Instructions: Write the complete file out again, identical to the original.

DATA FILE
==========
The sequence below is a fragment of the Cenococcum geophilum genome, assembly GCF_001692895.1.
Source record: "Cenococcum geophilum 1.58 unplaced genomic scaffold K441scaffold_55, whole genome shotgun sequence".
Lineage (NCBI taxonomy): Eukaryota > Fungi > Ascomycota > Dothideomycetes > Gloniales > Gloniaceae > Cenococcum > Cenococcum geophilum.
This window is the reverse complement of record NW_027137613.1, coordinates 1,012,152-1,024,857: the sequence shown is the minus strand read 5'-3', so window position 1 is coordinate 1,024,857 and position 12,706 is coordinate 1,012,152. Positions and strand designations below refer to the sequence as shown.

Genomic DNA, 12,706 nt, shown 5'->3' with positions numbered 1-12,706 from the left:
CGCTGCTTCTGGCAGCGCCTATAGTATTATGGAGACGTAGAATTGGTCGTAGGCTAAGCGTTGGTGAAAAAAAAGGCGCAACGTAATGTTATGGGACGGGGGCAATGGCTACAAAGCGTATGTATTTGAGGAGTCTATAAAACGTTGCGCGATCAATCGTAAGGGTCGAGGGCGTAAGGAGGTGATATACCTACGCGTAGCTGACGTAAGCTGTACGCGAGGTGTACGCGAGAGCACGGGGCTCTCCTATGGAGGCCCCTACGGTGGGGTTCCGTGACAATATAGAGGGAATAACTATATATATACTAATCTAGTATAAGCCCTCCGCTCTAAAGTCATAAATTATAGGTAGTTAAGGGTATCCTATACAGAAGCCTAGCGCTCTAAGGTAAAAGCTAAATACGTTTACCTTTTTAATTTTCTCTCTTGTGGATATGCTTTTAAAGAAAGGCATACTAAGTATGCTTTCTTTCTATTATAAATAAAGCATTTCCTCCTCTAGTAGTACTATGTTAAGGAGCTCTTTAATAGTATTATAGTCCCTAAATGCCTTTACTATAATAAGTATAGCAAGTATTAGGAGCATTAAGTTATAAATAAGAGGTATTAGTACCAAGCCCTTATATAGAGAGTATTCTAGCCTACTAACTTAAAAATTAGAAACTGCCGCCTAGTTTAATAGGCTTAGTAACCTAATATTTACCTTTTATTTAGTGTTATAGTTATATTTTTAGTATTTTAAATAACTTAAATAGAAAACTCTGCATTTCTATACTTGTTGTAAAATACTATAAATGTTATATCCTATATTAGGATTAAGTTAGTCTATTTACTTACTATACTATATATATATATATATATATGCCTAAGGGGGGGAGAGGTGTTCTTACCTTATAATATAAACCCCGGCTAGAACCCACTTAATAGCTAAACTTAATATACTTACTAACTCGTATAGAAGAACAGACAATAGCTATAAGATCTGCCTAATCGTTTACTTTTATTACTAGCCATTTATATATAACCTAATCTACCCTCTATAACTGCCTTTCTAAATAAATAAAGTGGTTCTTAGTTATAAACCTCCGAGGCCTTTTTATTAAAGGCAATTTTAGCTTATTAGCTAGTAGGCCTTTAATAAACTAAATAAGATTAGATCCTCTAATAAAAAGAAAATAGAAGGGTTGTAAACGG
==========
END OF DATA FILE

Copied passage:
The sequence below is a fragment of the Cenococcum geophilum genome, assembly GCF_001692895.1.
Source record: "Cenococcum geophilum 1.58 unplaced genomic scaffold K441scaffold_55, whole genome shotgun sequence".
Lineage (NCBI taxonomy): Eukaryota > Fungi > Ascomycota > Dothideomycetes > Gloniales > Gloniaceae > Cenococcum > Cenococcum geophilum.
This window is the reverse complement of record NW_027137613.1, coordinates 1,012,152-1,024,857: the sequence shown is the minus strand read 5'-3', so window position 1 is coordinate 1,024,857 and position 12,706 is coordinate 1,012,152. Positions and strand designations below refer to the sequence as shown.

Genomic DNA, 12,706 nt, shown 5'->3' with positions numbered 1-12,706 from the left:
CGCTGCTTCTGGCAGCGCCTATAGTATTATGGAGACGTAGAATTGGTCGTAGGCTAAGCGTTGGTGAAAAAAAAGGCGCAACGTAATGTTATGGGACGGGGGCAATGGCTACAAAGCGTATGTATTTGAGGAGTCTATAAAACGTTGCGCGATCAATCGTAAGGGTCGAGGGCGTAAGGAGGTGATATACCTACGCGTAGCTGACGTAAGCTGTACGCGAGGTGTACGCGAGAGCACGGGGCTCTCCTATGGAGGCCCCTACGGTGGGGTTCCGTGACAATATAGAGGGAATAACTATATATATACTAATCTAGTATAAGCCCTCCGCTCTAAAGTCATAAATTATAGGTAGTTAAGGGTATCCTATACAGAAGCCTAGCGCTCTAAGGTAAAAGCTAAATACGTTTACCTTTTTAATTTTCTCTCTTGTGGATATGCTTTTAAAGAAAGGCATACTAAGTATGCTTTCTTTCTATTATAAATAAAGCATTTCCTCCTCTAGTAGTACTATGTTAAGGAGCTCTTTAATAGTATTATAGTCCCTAAATGCCTTTACTATAATAAGTATAGCAAGTATTAGGAGCATTAAGTTATAAATAAGAGGTATTAGTACCAAGCCCTTATATAGAGAGTATTCTAGCCTACTAACTTAAAAATTAGAAACTGCCGCCTAGTTTAATAGGCTTAGTAACCTAATATTTACCTTTTATTTAGTGTTATAGTTATATTTTTAGTATTTTAAATAACTTAAATAGAAAACTCTGCATTTCTATACTTGTTGTAAAATACTATAAATGTTATATCCTATATTAGGATTAAGTTAGTCTATTTACTTACTATACTATATATATATATATATATATGCCTAAGGGGGGGAGAGGTGTTCTTACCTTATAATATAAACCCCGGCTAGAACCCACTTAATAGCTAAACTTAATATACTTACTAACTCGTATAGAAGAACAGACAATAGCTATAAGATCTGCCTAATCGTTTACTTTTATTACTAGCCATTTATATATAACCTAATCTACCCTCTATAACTGCCTTTCTAAATAAATAAAGTGGTTCTTAGTTATAAACCTCCGAGGCCTTTTTATTAAAGGCAATTTTAGCTTATTAGCTAGTAGGCCTTTAATAAACTAAATAAGATTAGATCCTCTAATAAAAAGAAAATAGAAGGGTTGTAAACGG